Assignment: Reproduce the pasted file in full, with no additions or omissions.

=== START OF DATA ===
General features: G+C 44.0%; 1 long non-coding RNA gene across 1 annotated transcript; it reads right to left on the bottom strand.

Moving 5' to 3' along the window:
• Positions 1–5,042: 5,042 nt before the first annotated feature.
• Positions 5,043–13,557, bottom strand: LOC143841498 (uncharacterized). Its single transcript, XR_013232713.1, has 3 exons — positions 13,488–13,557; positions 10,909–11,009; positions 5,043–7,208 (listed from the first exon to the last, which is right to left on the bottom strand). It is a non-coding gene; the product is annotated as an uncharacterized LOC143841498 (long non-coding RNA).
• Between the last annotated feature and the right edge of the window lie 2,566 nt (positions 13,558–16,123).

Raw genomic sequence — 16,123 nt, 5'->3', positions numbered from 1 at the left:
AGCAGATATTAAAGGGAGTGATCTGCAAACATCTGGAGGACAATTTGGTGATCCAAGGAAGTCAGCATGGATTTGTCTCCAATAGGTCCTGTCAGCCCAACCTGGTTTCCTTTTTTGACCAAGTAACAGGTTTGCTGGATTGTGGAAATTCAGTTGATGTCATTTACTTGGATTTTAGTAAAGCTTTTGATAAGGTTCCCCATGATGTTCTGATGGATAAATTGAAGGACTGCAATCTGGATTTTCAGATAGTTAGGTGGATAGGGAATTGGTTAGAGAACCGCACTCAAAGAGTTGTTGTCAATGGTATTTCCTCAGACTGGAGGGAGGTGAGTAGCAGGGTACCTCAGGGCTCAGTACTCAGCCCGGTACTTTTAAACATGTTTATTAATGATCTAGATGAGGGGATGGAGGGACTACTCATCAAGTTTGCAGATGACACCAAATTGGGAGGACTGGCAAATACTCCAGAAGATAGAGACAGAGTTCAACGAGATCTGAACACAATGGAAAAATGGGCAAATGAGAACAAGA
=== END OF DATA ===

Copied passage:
General features: G+C 44.0%; 1 long non-coding RNA gene across 1 annotated transcript; it reads right to left on the bottom strand.

Moving 5' to 3' along the window:
• Positions 1–5,042: 5,042 nt before the first annotated feature.
• Positions 5,043–13,557, bottom strand: LOC143841498 (uncharacterized). Its single transcript, XR_013232713.1, has 3 exons — positions 13,488–13,557; positions 10,909–11,009; positions 5,043–7,208 (listed from the first exon to the last, which is right to left on the bottom strand). It is a non-coding gene; the product is annotated as an uncharacterized LOC143841498 (long non-coding RNA).
• Between the last annotated feature and the right edge of the window lie 2,566 nt (positions 13,558–16,123).

Raw genomic sequence — 16,123 nt, 5'->3', positions numbered from 1 at the left:
AGCAGATATTAAAGGGAGTGATCTGCAAACATCTGGAGGACAATTTGGTGATCCAAGGAAGTCAGCATGGATTTGTCTCCAATAGGTCCTGTCAGCCCAACCTGGTTTCCTTTTTTGACCAAGTAACAGGTTTGCTGGATTGTGGAAATTCAGTTGATGTCATTTACTTGGATTTTAGTAAAGCTTTTGATAAGGTTCCCCATGATGTTCTGATGGATAAATTGAAGGACTGCAATCTGGATTTTCAGATAGTTAGGTGGATAGGGAATTGGTTAGAGAACCGCACTCAAAGAGTTGTTGTCAATGGTATTTCCTCAGACTGGAGGGAGGTGAGTAGCAGGGTACCTCAGGGCTCAGTACTCAGCCCGGTACTTTTAAACATGTTTATTAATGATCTAGATGAGGGGATGGAGGGACTACTCATCAAGTTTGCAGATGACACCAAATTGGGAGGACTGGCAAATACTCCAGAAGATAGAGACAGAGTTCAACGAGATCTGAACACAATGGAAAAATGGGCAAATGAGAACAAGA